Connie attributes their success to their involvement in the community, supporting charities and the schools, and being active in the Alamo Merchant Professional Association and Rotary. AMPA sponsors the tree lighting in the little park, which is about 20 feet from the flower shop so it is an integral part in more ways than one. Alamo Rotary does the Music and Wine Festival in the fall in the Alamo Plaza parking lot to benefit the schools. Even while we visited, an Alamo resident who was known to me for her many activities came in to have flowers sent to an ailing friend. Of course, she would go to Connie's. It all became clear. It's a wonderful cycle because, as Connie noted, "We support the community, giving back to them for supporting us."
Connie said Valentine's Day is the single biggest day she has, and she hires extra help to take orders, put together arrangements and to deliver them. Many men order flowers ahead of time and pick them up on their way home, she said, and she carries Sweet Shop USA chocolates to include with the flowers. I accepted a few chocolates, contrary to our ethics policy, and can personally vouch for them. Connie surprised me with the news that Thanksgiving and Christmas are also huge around here as people order flowers for their own homes. This year she filled a lot of orders for a large arrangement in the entryway with a coordinating centerpiece in the dining room.
Then there are flowers for Mother's Day, get well, birthdays, anniversaries, thank yous, new babies, weddings, funerals and Easter. And don't forget "just because" flowers; roses are special anytime. Alamo Flower Co. also does corporate gifts and flowers for parties in homes or at Round Hill Country Club, where it provides fresh flowers in the dining room twice a week. Then there are the proms for San Ramon Valley and Monte Vista high schools, with mostly wrist corsages the boys buy for the girls and the boutonnieres the girls buy for the boys.
"The kids are delightful," said Connie. "They're so polite. The juniors come back as seniors and sometimes come back later if their girlfriend is still in high school."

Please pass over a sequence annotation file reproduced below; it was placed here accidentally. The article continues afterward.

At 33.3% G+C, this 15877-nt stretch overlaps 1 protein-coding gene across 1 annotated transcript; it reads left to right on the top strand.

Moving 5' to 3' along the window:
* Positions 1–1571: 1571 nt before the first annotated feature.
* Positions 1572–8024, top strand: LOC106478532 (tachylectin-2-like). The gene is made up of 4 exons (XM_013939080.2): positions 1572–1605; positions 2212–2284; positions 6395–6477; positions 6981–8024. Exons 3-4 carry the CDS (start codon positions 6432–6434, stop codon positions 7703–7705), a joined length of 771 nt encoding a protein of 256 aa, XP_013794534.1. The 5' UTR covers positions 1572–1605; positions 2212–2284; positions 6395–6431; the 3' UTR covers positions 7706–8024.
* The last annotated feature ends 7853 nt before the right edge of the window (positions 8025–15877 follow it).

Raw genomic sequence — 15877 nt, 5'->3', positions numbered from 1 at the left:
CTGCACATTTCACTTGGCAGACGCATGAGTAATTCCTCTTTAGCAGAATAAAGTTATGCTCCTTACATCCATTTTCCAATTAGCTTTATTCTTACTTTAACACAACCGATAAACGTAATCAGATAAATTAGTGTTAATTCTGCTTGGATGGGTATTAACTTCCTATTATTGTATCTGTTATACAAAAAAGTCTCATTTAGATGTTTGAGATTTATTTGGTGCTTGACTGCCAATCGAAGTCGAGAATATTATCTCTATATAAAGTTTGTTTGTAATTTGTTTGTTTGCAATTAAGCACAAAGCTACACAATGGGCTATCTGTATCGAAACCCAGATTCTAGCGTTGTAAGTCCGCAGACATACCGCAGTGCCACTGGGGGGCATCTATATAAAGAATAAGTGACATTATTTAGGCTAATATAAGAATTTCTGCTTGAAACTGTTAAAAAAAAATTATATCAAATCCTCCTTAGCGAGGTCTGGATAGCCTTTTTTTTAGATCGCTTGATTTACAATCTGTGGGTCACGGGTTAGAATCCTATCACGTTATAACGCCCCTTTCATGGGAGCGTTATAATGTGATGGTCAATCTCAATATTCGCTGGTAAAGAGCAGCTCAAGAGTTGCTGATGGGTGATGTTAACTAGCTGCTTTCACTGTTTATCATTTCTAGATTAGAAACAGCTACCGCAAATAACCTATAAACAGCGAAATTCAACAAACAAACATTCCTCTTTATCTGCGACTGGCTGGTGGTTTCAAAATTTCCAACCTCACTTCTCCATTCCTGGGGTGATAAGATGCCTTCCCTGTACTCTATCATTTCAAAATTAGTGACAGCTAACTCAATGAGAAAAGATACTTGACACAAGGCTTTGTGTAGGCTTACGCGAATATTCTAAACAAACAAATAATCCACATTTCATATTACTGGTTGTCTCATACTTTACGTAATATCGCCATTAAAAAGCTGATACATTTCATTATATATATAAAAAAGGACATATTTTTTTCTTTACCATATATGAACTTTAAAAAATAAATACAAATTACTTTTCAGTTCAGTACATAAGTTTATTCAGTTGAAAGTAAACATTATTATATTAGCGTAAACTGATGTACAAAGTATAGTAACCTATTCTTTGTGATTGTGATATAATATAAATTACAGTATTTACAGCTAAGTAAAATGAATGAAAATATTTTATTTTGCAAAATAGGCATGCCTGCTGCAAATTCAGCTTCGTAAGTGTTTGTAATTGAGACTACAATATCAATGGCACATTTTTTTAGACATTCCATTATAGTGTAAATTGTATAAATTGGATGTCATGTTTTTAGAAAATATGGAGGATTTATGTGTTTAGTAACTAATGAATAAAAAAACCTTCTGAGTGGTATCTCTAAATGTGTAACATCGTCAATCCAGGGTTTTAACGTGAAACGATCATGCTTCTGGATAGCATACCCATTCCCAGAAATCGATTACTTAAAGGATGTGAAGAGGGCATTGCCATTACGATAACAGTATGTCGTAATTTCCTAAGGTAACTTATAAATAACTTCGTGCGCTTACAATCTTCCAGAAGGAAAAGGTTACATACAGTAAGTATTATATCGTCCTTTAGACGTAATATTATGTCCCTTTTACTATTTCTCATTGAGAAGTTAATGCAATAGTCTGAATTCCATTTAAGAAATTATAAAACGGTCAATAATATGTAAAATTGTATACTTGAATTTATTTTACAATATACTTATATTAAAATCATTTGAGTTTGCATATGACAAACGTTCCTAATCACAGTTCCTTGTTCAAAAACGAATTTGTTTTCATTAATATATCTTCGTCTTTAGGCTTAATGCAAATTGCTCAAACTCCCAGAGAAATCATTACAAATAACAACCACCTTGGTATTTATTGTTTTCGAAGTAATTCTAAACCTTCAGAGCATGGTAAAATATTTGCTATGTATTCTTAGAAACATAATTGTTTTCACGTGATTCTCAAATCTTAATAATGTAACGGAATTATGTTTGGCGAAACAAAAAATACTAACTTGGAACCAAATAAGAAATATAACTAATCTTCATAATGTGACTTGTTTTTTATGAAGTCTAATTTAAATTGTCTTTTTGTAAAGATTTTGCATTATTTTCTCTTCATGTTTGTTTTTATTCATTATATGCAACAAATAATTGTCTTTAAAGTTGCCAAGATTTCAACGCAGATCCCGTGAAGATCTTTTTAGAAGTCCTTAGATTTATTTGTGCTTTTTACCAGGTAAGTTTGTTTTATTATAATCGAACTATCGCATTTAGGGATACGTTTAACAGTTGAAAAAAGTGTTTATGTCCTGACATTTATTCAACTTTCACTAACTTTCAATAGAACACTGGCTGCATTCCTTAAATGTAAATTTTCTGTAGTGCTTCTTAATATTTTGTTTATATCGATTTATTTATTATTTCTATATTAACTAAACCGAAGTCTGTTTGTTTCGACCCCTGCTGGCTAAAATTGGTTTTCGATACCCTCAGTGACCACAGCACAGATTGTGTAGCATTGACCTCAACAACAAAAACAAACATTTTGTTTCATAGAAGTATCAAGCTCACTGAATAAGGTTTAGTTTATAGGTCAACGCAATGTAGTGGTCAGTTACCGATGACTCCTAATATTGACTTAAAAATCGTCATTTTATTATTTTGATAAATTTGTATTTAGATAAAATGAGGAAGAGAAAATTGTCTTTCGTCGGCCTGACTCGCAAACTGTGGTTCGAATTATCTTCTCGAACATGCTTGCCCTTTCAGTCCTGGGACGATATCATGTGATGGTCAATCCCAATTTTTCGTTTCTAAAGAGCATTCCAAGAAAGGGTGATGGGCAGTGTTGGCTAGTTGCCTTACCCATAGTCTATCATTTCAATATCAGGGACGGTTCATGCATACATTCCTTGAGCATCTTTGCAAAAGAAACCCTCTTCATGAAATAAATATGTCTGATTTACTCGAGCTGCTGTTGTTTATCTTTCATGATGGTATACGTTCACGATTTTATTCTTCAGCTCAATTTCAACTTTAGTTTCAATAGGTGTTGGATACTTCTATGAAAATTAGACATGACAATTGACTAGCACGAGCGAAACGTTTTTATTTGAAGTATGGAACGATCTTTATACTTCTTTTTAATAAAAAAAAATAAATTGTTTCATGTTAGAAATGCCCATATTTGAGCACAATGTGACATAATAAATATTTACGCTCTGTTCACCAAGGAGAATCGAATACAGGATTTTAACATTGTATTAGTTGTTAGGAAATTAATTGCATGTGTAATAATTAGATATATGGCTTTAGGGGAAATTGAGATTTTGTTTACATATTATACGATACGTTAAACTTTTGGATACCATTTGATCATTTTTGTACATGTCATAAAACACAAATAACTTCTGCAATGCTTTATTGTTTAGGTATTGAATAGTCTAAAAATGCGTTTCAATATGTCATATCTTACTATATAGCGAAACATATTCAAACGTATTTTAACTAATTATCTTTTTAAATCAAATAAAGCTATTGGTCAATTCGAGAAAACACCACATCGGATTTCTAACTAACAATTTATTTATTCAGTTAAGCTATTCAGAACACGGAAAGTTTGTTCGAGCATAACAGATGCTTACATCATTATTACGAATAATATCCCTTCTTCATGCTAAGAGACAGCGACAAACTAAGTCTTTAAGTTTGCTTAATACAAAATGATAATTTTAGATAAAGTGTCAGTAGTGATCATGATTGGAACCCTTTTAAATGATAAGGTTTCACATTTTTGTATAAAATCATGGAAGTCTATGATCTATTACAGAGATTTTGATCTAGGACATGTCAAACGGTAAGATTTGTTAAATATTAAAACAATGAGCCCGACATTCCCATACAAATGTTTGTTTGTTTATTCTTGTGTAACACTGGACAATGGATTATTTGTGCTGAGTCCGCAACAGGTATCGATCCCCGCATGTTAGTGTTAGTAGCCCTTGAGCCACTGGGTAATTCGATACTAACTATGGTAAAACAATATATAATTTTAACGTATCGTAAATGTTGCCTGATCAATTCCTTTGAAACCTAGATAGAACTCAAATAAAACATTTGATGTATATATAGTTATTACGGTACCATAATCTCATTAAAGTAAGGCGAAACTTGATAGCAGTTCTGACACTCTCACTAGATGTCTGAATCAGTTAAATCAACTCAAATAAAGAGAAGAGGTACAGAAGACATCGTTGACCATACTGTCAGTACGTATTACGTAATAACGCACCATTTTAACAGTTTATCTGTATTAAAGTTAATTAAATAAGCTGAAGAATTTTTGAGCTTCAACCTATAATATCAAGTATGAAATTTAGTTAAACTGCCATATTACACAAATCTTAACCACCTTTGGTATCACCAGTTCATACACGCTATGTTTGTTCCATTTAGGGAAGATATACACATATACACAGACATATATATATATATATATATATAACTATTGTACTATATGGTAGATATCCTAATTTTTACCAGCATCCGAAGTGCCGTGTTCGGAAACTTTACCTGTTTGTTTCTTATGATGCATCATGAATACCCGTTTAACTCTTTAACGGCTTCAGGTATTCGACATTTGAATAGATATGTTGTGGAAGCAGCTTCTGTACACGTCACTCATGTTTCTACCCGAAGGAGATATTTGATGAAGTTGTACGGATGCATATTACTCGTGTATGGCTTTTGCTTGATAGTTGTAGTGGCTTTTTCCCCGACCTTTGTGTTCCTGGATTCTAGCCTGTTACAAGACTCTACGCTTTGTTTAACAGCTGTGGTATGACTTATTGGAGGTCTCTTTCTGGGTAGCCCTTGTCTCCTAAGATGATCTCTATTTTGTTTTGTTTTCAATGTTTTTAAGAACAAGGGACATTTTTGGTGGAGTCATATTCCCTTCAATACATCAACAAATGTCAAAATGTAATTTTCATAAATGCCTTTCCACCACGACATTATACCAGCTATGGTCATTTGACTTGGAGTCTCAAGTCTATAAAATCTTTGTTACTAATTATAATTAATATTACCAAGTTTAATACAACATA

Connie said when she was growing up in Minnesota, her mother always had a yard full of beautiful flowers in the summertime plus she grew her own vegetables. "In the winter, she tried to have blooming houseplants," Connie recalled. "She always wanted something blooming in the house." When she and Jim were married, in 1958, the flowers - white daisies - were provided by her mother and her garden club. They moved here in 1978 when Jim, who was in broadcasting, took a job with the Oakland A's.
Alamo Flower Co. was started in 1978 but Connie became involved 20 years ago, she said. Before that, she was an accountant and managed an office at a car dealership, and was raising two daughters. "I actually thought this would be easier," she said with a laugh. "More flexible." The flower shop moved from the Courtyard in Alamo to its present location for more room when the small center opened nine years ago.
Connie buys their flowers from the San Francisco Flower Market, choosing what she wants from its list. She noted the flower business is easier in the local climate, rather than back east where the flowers have to be shipped in and then must be protected with thick paper as they are delivered. She also said a Web site is mandatory (www.myfsn.com/alamoflowerco).
I peeked into the backroom, too. Stunning gerbera daisies were in large vases awaiting their future in bouquets. Connie explained these aren't the ones grown in gardens - florists use a variety with thicker stems for bouquets, plus they stay fresh longer. She has to be careful to not overstock so she can keep everything fresh without discarding much inventory.
"No one wants to get flowers that are going to be dead the next day," she said.
With the shop open six days a week throughout the year, perhaps the flower business is not as easy as Connie had thought. But she's sure found a perfect way to be part of the Alamo community.
-Dolores Fox Ciardelli can be e-mailed at editor@DanvilleWeekly.com.
This story contains 830 words.
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